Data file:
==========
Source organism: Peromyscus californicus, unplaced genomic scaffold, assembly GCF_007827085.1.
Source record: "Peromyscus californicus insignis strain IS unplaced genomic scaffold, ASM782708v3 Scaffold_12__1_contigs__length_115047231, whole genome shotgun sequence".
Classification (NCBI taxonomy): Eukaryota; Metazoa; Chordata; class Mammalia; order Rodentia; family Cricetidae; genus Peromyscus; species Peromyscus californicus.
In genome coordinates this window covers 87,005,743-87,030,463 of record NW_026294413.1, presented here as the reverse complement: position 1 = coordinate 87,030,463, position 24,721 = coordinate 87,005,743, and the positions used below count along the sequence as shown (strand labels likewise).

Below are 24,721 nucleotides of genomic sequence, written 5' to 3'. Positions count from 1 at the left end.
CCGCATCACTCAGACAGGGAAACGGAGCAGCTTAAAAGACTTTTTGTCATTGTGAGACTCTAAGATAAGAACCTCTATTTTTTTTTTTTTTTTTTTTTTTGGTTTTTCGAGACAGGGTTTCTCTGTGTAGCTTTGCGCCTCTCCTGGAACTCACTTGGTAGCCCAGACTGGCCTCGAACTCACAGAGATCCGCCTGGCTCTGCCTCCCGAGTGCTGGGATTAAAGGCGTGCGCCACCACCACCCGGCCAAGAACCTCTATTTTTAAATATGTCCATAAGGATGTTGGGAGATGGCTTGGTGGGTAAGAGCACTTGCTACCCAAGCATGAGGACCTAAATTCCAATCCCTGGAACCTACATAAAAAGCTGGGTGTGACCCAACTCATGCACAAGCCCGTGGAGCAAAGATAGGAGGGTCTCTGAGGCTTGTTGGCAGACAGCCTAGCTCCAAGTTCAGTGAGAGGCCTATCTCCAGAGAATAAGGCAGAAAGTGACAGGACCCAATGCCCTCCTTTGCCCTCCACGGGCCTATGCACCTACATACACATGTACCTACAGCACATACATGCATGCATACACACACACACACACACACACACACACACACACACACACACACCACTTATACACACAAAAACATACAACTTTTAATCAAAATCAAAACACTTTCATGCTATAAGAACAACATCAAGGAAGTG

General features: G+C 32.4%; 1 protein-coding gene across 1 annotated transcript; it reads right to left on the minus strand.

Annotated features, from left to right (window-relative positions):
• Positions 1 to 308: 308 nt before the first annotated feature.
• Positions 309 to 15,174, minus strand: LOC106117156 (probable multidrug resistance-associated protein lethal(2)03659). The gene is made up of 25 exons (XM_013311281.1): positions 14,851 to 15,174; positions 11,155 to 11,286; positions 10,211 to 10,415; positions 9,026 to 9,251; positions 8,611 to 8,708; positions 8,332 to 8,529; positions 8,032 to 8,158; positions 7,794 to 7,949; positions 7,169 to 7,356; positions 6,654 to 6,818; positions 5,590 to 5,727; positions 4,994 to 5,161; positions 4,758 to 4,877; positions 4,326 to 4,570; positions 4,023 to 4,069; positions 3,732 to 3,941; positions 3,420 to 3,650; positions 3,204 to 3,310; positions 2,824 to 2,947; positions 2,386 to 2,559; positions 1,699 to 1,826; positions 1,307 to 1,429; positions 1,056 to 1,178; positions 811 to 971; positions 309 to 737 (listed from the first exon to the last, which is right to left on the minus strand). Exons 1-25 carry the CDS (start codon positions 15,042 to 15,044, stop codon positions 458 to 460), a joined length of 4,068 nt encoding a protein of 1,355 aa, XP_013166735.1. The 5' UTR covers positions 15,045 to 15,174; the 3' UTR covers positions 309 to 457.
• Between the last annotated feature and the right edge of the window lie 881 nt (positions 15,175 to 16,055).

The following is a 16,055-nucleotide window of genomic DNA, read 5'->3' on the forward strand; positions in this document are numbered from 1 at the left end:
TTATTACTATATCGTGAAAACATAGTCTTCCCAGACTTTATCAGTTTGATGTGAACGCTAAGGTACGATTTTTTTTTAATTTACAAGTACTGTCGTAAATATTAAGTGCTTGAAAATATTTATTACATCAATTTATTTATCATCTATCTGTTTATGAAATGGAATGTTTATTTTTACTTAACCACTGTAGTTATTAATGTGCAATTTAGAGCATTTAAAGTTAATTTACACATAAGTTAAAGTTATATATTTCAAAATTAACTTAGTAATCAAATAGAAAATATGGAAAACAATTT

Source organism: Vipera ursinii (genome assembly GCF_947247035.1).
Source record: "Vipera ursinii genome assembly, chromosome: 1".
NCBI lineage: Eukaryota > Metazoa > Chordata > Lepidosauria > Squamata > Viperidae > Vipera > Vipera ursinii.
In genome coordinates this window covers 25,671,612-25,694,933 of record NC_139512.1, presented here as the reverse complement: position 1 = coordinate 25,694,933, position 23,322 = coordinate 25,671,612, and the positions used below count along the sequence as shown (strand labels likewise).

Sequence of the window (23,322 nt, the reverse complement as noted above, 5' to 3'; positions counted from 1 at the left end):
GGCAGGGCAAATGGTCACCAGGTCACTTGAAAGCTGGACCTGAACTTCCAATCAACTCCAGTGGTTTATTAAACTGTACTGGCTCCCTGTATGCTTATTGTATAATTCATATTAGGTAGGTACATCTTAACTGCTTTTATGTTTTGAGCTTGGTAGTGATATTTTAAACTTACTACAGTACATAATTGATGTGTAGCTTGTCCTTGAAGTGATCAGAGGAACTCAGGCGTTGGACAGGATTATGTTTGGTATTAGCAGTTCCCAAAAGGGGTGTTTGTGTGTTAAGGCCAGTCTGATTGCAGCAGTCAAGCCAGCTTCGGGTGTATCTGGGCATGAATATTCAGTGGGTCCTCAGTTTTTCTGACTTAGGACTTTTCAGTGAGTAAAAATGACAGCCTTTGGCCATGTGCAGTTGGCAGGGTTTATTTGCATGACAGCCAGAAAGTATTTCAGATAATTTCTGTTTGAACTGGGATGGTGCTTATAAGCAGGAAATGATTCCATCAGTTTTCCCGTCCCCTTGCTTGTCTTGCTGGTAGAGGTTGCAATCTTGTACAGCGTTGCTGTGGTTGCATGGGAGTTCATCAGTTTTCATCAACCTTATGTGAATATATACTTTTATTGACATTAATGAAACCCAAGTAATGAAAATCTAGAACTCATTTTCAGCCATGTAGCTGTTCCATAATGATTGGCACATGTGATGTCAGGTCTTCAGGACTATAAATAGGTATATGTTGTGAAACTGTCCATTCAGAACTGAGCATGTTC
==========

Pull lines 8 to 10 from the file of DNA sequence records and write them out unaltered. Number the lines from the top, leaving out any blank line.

Annotated features, from left to right (window-relative positions):
• Positions 1 to 308: 308 nt before the first annotated feature.
• Positions 309 to 15,174, minus strand: LOC106117156 (probable multidrug resistance-associated protein lethal(2)03659). The gene is made up of 25 exons (XM_013311281.1): positions 14,851 to 15,174; positions 11,155 to 11,286; positions 10,211 to 10,415; positions 9,026 to 9,251; positions 8,611 to 8,708; positions 8,332 to 8,529; positions 8,032 to 8,158; positions 7,794 to 7,949; positions 7,169 to 7,356; positions 6,654 to 6,818; positions 5,590 to 5,727; positions 4,994 to 5,161; positions 4,758 to 4,877; positions 4,326 to 4,570; positions 4,023 to 4,069; positions 3,732 to 3,941; positions 3,420 to 3,650; positions 3,204 to 3,310; positions 2,824 to 2,947; positions 2,386 to 2,559; positions 1,699 to 1,826; positions 1,307 to 1,429; positions 1,056 to 1,178; positions 811 to 971; positions 309 to 737 (listed from the first exon to the last, which is right to left on the minus strand). Exons 1-25 carry the CDS (start codon positions 15,042 to 15,044, stop codon positions 458 to 460), a joined length of 4,068 nt encoding a protein of 1,355 aa, XP_013166735.1. The 5' UTR covers positions 15,045 to 15,174; the 3' UTR covers positions 309 to 457.